Nationally, consumer worry about healthcare affordability is well documented but now—for the first time—a new survey reveals how affordability concerns and ideas for action play out in Wisconsin.
Like many Americans, Wisconin adults currently experience hardship due to high healthcare costs. All told, 53% of Wisconsin adults experienced one or more of the following healthcare affordability burdens in the prior 12 months:
1) Being Uninsured Due to High Premium Costs
2) Delaying or Forgoing Healthcare Due to Cost
Almost half (47%) of Wisconsin adults encountered one or more cost related barriers to getting healthcare during the prior 12 months, including:
At lower rates, respondents also reported trouble getting mental healthcare and/or addiction treatment. Moreover, cost was by far the most frequently cited reason for not getting needed medical care, exceeding a host of other barriers like transportation, difficulty getting an appointment, lack of childcare and other reasons.
Of the various types of medical bills, the ones most frequently associated with an affordability barrier were doctor visits, dental and prescriptions, likely reflecting the frequency with which Wisconsin adults seek these services—or, in the case of dental, perhaps lower rates of coverage for these services.
3) Struggling to Pay Medical Bills
Other times, Wisconsinites got the care they needed but then struggled to pay the resulting bill. More than a quarter (28%) of Wisconsin adults experienced one or more of these struggles while paying off medical bills:
In even greater numbers, Wisconsin adults worry about affording healthcare in the future. Overall, roughly 4 in 5 (79%) adults reported being “worried” or “very worried” about affording some aspect of healthcare in the future, including:
In addition, most respondents (65%) were “worried” or “very worried” about not being able to afford health insurance in the future. The greatest concern was among those who buy private health coverage as individuals and those on Medicaid—approximately 4 in 5 are worried (see Figure 1). In addition, those on Medicaid and individual market enrollees were worried about losing their coverage.
The survey also revealed some regional differences in how Wisconsinites experience healthcare affordability burdens. Responses were grouped into three regions shown in Figure 2.
The Western region of Wisconsin reported the greatest rate of healthcare affordability burdens—sixty percent of adults had one or more of the three types of burdens described above. This is consistent with this region having the lowest median income. In the other three regions, about half of respondents reported trouble affording healthcare.
In contrast, most regions of Wisconsin were very worried about affording healthcare in the future. Only the Southern region reported somewhat lower levels of worry.
In light of these healthcare affordability concerns, it is not surprising that Wisconsinites were extremely dissatisfied with the health system. Statewide:
The survey asked about both personal and governmental actions to address healthcare system problems.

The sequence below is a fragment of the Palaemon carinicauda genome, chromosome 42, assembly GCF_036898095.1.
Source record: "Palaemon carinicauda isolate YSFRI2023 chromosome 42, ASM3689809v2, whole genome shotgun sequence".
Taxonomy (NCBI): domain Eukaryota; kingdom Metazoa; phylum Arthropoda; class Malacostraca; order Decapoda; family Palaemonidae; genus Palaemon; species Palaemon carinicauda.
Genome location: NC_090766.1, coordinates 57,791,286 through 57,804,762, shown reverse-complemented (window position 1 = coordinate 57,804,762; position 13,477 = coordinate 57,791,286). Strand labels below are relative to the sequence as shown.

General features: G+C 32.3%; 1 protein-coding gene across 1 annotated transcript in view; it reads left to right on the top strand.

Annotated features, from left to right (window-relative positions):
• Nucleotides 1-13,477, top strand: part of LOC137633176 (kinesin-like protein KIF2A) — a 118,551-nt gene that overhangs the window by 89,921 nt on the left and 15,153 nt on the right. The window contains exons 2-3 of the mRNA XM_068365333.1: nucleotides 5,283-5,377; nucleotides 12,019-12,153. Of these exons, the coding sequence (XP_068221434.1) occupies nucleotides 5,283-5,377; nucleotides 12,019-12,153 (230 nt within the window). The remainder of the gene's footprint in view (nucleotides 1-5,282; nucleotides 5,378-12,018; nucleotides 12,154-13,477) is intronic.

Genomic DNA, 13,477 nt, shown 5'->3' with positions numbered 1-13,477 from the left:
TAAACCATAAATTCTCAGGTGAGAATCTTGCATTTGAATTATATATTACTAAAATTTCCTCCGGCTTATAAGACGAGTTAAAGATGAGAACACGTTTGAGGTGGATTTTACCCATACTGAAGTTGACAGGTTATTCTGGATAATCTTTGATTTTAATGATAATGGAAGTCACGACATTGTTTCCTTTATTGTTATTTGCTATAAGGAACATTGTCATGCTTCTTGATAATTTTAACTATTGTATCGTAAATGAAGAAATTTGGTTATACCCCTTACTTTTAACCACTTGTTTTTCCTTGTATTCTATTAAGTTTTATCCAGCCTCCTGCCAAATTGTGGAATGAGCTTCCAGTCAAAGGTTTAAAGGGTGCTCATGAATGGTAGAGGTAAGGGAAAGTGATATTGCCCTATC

Wisconsinites do see a role for themselves in addressing healthcare affordability. When asked to rank the three personal actions that would be most effective in addressing the affordability of healthcare (out of ten options), top vote getters were:
They also reported specific actions they have already taken, like researching the cost of a drug beforehand (51%), as well as action they should be taking—83% said they would switch from a brand to a generic drug if given a chance.
But far and away, Wisconsin residents see government as the key stakeholder that needs to act to address health system problems. Moreover, addressing healthcare problems trumps other issues that Wisconsinites want their elected representatives to work on.
At the beginning of the survey, respondents were asked what issues the government should address in the upcoming year. Healthcare was the most frequently cited issue, far exceeding the other eight options. The top vote getters were:
When asked about the top three healthcare priorities the government should work on, top vote getters were:
Of more than 20 options, Illinois adults believe the reason for high healthcare costs is unfair prices charged by powerful industry stakeholders:
When it comes to tackling costs and other consumer problems, respondents endorsed a number of strategies, including:
What is remarkable about the findings is high support for change regardless of respondents' political affiliation (see Table 1).
The high burden of healthcare affordability, along with high levels of support for change, suggest that elected leaders and other stakeholders need to make addressing this consumer burden a top priority. Annual surveys can help assess whether or not progress is being made.
Altarum’s Consumer Healthcare Experience State Survey (CHESS) is designed to elicit respondents’ unbiased views on a wide range of health system issues, including confidence using the health system, financial burden, and views on fixes that might be needed.
The survey used a web panel from Dynata with a demographically balanced sample of approximately 1,000 respondents who live in Wisconsin. The survey was conducted only in English and restricted to adults ages 18 and older. Respondents who finished the survey in less than half the median time were excluded from the final sample, leaving 1,071 cases for analysis with sample balancing occurring in age, gender and income to be demographically representative of Wisconsin. After the exclusion, the demographic composition of respondents was as follows.